BELTON — It’s a traditional Japanese food that even those who like their steak and potatoes can enjoy.
That is the goal of a new Japanese food truck, Bell Tokyo, that has set up shop at 502 E. Central Ave. in Belton. The food truck serves traditional dishes such as ramen, karaage and gyuudon.
Owners Thomas and Laarni Bounds both lived in Japan for years, loving the food, and have wanted to bring that food to people in Bell County.
Thomas, who served three tours in the Army, said he wanted to show people who enjoyed meat and potatoes could still find something they liked in Japanese cooking.
“Even being a steak and potatoes kind of person like myself, it is a good chance that you are going to enjoy what it is that we serve here,” Thomas said. “And it is not going to be something that you have to break the bank to get. We wanted it to be something that tastes great and, in a sense, even nutritious.”
A Bell County native, Thomas fell in love with Japanese cooking after he was stationed there for three years, something he was originally nervous about since he doesn’t like fish.
Thomas met his wife, Laarni, while he was in the country, with her being with him when he was at Camp Zama and cooking many traditional dishes. When Thomas was transferred to Fort Polk in Louisiana, he told his wife they needed to get prepared to make many of the dishes they were used to since they would be hard to find in the U.S.
The couple said their suspicions were proven true upon coming back, often finding disappointing restaurants and few traditional ingredients.
This lack of good, traditional Japanese food was the spark that made the couple know they should open their own restaurant and start saving money.
After Thomas was discharged from the Army due to an injured knee, the couple returned to Japan for a few months before moving to Killeen. It was during this time that Laarni, who had a history of working at restaurants in Japan, went to the Tochigi Japanese Academy and learned how to make ramen.
“We were waking up at 3 a.m. and had to go over to the kitchen,” Laarni said. “I was the only woman because the others gave up. It was only three days learning but it was hard work. I learned to make tonkatsu, miso and soy sauce.”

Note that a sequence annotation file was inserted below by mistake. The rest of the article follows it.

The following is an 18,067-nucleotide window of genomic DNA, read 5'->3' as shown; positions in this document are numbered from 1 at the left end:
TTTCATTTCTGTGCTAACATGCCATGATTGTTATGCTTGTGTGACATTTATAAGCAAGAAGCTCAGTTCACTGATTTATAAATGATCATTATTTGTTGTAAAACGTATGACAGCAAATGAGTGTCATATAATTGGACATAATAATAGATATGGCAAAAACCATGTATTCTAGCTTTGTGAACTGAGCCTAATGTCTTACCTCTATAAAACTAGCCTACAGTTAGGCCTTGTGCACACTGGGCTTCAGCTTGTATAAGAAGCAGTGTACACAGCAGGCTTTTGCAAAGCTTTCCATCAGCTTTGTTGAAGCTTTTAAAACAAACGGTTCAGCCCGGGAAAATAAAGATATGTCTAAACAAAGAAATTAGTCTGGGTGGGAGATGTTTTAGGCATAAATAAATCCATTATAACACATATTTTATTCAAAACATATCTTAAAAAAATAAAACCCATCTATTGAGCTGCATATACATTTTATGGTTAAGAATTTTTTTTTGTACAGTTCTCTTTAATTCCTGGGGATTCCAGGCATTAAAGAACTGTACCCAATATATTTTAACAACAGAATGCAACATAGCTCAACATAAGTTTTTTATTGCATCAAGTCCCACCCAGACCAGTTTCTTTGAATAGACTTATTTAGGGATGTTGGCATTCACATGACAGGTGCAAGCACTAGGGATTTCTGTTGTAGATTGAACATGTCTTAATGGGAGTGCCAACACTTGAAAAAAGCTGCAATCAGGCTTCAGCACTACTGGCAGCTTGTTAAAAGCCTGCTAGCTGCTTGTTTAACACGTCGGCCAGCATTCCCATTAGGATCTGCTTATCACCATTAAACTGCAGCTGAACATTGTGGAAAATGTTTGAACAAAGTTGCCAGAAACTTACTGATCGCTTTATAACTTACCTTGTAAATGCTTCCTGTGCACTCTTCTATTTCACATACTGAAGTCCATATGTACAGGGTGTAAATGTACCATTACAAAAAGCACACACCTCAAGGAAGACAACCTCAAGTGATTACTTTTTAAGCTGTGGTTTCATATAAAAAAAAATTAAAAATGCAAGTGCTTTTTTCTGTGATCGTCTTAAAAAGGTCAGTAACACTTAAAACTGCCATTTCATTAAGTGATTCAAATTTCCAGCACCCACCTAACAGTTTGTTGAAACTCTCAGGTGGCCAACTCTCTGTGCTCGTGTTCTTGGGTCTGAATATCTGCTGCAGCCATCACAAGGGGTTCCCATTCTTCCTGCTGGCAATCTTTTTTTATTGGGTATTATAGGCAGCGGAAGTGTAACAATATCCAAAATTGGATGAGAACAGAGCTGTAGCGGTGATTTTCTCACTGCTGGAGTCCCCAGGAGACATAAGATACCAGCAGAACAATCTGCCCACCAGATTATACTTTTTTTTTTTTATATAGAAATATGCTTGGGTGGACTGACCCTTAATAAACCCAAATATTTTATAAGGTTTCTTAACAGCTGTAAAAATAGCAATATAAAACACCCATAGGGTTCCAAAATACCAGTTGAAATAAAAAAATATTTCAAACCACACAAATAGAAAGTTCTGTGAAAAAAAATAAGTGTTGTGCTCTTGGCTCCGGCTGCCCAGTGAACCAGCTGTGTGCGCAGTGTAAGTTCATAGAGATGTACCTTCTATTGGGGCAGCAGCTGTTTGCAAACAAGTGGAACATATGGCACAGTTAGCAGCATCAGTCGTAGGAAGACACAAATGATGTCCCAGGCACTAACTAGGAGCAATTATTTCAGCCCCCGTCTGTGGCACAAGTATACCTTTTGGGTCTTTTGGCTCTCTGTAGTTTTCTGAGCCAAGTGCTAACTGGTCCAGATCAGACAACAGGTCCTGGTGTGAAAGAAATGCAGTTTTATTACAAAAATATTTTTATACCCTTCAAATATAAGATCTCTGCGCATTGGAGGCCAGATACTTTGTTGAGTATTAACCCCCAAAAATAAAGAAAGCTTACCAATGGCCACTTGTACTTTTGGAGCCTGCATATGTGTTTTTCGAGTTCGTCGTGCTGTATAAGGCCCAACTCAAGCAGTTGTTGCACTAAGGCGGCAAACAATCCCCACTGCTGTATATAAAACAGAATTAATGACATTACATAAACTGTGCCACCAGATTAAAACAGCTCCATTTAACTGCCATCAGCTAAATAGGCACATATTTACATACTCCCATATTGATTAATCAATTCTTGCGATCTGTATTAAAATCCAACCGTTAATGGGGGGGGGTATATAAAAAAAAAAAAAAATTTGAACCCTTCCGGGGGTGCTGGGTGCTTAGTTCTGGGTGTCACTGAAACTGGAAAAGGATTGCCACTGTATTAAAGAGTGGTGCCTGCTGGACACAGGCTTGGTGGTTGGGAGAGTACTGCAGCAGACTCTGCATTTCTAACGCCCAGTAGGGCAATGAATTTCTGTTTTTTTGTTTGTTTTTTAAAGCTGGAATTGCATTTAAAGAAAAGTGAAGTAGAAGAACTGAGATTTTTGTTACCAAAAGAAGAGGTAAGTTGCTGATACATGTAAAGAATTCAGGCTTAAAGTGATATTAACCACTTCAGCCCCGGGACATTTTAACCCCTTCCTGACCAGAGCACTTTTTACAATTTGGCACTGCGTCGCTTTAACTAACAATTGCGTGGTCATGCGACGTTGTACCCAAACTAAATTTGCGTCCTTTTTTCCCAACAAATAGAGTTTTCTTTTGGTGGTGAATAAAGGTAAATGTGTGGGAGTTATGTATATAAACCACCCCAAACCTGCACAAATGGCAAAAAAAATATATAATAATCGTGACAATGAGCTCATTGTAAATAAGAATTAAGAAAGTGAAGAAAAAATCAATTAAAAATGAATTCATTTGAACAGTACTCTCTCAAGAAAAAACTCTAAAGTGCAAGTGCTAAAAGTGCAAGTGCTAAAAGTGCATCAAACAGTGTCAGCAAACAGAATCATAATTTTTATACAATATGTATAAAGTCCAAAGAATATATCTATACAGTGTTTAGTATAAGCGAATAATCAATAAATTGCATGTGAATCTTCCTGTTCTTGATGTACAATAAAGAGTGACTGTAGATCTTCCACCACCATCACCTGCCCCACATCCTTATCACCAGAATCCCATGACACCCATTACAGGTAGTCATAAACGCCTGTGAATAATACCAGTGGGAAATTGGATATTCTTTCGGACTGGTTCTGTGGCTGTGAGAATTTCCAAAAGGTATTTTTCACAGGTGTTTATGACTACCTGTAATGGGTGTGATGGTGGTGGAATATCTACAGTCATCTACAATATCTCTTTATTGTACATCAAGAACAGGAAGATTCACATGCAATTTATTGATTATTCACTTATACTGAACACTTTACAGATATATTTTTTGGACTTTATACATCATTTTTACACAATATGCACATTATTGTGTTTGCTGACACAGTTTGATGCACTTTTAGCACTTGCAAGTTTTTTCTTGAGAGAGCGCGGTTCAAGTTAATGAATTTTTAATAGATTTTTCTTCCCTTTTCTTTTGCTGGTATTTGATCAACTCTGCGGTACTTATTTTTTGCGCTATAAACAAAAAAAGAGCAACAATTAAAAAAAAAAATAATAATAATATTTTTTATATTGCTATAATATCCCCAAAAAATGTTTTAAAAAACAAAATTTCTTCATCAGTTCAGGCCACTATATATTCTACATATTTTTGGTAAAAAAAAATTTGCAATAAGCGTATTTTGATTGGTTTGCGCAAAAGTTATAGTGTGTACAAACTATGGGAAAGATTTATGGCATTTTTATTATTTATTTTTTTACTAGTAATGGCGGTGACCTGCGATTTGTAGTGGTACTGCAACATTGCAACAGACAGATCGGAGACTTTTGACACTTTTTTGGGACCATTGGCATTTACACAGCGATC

The couple continued to save up money after moving to Killeen, with Thomas working odd jobs until he was laid off due to the coronavirus pandemic.
After receiving word that the layoff was permanent, the couple decided to take the leap and move forward in making their restaurant dream a reality. The two were forced to change the concept from a restaurant to a food truck after they were unable to get a business loan from banks with the coronavirus still going on.
Thomas said he worked for months setting up the interior of the business’s custom trailer, saving what money he could, and finished in September.
“Since we were in Louisiana, we knew we wanted to make this happen, but years into the making it took a pandemic to finally make us realize we need to get started here,” Thomas said. “At this point, it is like we either sink or swim. With a big ambition, and an almost non-existent budget, we strove to try and make this happen.”
Since opening at the start of October, the couple said they have seen their amount of customers grow rapidly, to the point of selling out of certain items most days.
Laarni said the business has attracted both locals and those from as far as Waco and Austin, with many Japanese natives and those who spent time in Japan saying the food reminded them of the country.
The business’s most popular dish is the freshly made ramen that is currently only sold on Saturdays due to the amount of work required to make it. Thomas said on most days he wakes up at 6:45 a.m. and works until about 1 a.m., preparing ingredients and cleaning dishes.
“What keeps us going and what keeps us motivated is the amount of customers that week,” Thomas said. “We would like to serve ramen every day but (the truck) is so small we can’t have our regular menu and ramen at the same time.”
While the couple is continuing to tweak their menu to make it easier to serve food from their truck, they are already planning on opening a physical location once they are able to get the business loan for it.